15. Paint on a shirt using a golf ball as a roller. The dimples on the ball make for a cool looking pattern for children.
16. Roll balls over Play-Doh, clay or silly putty. Teachers will tell you that clay is one of the best toys for your child to play with. Like painting the shirt, a ball the dimples will have the same effect.
17. Decorate poster board and cut out holes to putt through. You can use this in your putt-putt course design or just use it for a putting station. Decorate it with what your child has an interest in.
18.Poke tees through some foam and space them out so they can place balls on the tees. This is another way for them to practice balancing the ball on top. Like I said, this seems very easy but may not be for little hands.
19. Draw faces on golf balls.
20.Hit balls into a laundry basket. This is a great way to work on chipping and the ball will rebound right back to your child.
21. Let them help when cleaning your clubs. Just like washing your car, kids will want to help when it comes to washing your clubs.
22. Paint old golf balls. Another fun artistic activity.
23. Let them color on old score cards. Why throw out your old score cards? This will give your child a chance to start learning how the card is used.
24. Use old score cards to practice adding and subtracting. What a great way for them to learn how to score and strengthen their math skills at the same time.
25. Use wiffle golf balls and yarn to make a long necklace or count down chain. This will improve hand eye coordination and the creative possibilities are endless.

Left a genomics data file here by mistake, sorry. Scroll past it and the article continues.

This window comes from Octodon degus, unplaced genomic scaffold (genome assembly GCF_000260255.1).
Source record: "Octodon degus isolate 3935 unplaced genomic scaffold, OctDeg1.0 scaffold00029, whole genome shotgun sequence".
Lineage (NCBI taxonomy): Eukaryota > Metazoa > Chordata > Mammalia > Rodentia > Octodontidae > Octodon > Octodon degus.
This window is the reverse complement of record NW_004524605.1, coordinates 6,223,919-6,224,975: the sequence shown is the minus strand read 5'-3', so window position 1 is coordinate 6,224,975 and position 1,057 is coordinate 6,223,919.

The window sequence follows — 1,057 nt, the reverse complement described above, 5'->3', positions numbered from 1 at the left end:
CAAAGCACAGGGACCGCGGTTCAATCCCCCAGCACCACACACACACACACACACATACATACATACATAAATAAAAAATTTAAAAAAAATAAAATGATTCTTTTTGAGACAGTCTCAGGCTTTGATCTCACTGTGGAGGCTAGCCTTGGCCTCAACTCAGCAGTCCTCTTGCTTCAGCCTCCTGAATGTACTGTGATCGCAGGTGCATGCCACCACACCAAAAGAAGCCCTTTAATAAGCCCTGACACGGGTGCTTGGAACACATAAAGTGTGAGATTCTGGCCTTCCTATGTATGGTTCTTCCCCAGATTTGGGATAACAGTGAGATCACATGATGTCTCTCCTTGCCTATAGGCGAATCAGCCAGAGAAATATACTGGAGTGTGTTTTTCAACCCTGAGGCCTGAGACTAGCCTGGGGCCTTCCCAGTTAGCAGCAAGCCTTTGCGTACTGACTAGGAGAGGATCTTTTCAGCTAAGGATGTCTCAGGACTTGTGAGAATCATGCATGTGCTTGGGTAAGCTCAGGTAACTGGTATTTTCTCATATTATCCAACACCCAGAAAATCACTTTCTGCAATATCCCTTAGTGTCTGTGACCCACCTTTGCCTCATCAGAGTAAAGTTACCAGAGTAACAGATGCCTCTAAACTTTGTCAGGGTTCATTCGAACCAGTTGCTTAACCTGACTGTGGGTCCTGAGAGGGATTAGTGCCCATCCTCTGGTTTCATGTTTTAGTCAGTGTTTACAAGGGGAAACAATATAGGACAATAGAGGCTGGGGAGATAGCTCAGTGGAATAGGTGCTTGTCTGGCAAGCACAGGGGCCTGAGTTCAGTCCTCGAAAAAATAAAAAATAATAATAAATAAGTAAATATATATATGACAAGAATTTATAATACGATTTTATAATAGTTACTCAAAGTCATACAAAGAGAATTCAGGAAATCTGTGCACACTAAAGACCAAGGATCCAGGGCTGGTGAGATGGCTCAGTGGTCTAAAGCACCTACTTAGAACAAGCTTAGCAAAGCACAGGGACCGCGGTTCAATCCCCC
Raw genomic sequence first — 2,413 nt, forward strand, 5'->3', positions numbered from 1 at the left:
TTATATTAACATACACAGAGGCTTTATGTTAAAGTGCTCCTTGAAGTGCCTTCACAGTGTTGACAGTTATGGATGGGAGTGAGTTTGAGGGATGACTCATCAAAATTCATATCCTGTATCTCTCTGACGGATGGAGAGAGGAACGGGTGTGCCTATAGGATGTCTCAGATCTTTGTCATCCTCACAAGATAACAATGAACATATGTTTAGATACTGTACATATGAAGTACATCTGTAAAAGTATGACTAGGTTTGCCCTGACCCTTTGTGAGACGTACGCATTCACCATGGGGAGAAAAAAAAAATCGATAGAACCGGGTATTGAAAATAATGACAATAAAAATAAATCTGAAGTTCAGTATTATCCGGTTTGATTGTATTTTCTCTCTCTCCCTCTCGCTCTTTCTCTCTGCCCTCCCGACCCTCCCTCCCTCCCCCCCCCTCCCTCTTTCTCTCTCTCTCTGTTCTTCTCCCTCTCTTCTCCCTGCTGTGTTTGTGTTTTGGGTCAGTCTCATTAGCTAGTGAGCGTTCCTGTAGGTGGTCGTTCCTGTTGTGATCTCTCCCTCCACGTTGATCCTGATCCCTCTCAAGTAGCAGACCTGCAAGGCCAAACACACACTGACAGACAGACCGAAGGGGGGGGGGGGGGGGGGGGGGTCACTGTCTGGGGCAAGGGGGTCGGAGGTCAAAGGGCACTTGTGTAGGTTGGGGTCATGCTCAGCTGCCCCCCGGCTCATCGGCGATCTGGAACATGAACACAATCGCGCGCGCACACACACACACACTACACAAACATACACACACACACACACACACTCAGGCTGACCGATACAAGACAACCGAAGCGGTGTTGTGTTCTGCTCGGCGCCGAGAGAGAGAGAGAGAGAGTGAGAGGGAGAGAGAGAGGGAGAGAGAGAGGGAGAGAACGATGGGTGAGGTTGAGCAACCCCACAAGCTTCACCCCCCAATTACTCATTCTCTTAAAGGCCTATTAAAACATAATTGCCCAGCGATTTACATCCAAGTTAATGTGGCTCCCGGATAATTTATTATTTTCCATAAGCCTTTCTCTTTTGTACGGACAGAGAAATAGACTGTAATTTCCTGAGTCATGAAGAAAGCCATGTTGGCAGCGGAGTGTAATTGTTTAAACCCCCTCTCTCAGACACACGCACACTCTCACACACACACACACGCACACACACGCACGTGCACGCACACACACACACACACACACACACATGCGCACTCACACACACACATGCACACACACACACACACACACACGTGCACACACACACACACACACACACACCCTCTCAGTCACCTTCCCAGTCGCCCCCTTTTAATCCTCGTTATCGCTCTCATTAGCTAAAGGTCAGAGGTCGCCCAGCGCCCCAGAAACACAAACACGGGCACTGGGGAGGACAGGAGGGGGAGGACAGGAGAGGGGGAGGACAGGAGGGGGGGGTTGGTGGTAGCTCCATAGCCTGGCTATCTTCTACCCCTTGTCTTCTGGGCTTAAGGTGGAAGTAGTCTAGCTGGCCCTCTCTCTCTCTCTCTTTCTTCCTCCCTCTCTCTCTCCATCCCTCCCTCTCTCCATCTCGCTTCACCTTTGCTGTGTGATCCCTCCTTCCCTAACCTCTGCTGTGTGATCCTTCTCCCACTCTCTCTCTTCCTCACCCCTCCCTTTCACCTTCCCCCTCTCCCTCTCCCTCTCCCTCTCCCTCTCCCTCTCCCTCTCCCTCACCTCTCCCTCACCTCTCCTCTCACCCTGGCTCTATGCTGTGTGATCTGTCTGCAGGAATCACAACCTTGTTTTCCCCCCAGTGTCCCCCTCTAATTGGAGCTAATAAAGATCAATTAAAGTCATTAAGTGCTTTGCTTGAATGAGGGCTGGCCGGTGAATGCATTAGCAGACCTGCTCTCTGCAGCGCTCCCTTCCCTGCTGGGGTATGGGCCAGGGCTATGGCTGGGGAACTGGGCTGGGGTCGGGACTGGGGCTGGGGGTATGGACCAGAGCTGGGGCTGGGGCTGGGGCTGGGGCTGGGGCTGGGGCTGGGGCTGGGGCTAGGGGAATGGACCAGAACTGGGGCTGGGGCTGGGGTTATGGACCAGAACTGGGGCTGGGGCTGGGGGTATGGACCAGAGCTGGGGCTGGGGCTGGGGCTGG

This list could go on and on. Just let your creativity run wild. Some of the activities are new twists on old routines and others are a nice break from the “usual” routine. There are several activities that don’t improve skills but keep golf fun. As I stated in the previous article, as long as you can keep an association to golf, you're doing ok. These are great ways to keep it fun and stress free for you as a parent. Your child also gets to be ... well, a child.
When I was instructing baseball/softball what I found to be the best way to instruct younger athletes was by incorporating skill-building drills that didn’t feel like “practice.” I tried to create games and equipment that made grooving a swing or throwing/fielding a ball fun and interesting. I kept it challenging enough to motivate them to be better without having to “coach” them at the same time.
While searching for golf-related activities for my son and daughter I ran across a company called S.N.A.G. (Starting New At Golf). What attracted me to this their product was their approach to teaching. It was very similar to how I instructed baseball/softball.